According to a government spokesman, President Omar Hassan al-Bashir “has no will to be president again” and claims the student protests in the North had nothing to do with it.
Bashir has ruled Sudan since he seized power in a military coup in 1987. His re-election last year was considered by outside observers to be fraudulent and won with bribery and intimidation. His term ends in 2015.
A political science professor at the University of Khartoum doesn’t believe the announcement was anything but “an immediate response to what is happening in the region.” The professor even doubts that Bashir is serious about giving up power, saying, “In the Arab world, we have become accustomed to rulers staying in power until they die.”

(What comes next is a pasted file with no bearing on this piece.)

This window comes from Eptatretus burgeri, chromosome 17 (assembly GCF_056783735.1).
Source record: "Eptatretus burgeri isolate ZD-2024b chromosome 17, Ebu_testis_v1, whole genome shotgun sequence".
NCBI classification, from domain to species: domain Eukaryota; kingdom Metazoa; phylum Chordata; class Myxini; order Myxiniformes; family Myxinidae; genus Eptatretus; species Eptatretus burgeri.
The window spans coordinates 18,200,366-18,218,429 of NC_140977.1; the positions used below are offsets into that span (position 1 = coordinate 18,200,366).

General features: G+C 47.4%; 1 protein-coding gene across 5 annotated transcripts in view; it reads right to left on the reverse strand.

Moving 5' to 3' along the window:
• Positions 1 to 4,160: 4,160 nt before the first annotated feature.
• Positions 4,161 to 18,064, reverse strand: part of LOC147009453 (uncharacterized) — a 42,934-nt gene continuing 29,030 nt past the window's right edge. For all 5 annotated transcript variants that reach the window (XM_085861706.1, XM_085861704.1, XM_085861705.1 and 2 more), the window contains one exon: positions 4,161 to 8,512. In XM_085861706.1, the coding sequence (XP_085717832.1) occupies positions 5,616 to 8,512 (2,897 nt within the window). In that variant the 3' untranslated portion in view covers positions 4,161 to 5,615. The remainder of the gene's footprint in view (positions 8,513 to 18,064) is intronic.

Bashir is under indictment by the International Criminal Court for crimes against humanity and genocide in the deplorable situation in Darfur region where more than 300, 000 have died.
President Bashir may expect the demands of the illegal protests to go away when the rest of the Arab world settles down to more severe dictatorships—or in some cases a mild sort of democracy that will soon revert to normality. But hopefully Egypt and perhaps others will find their way to an enduring freedom that Northern Sudanese will yearn to emulate.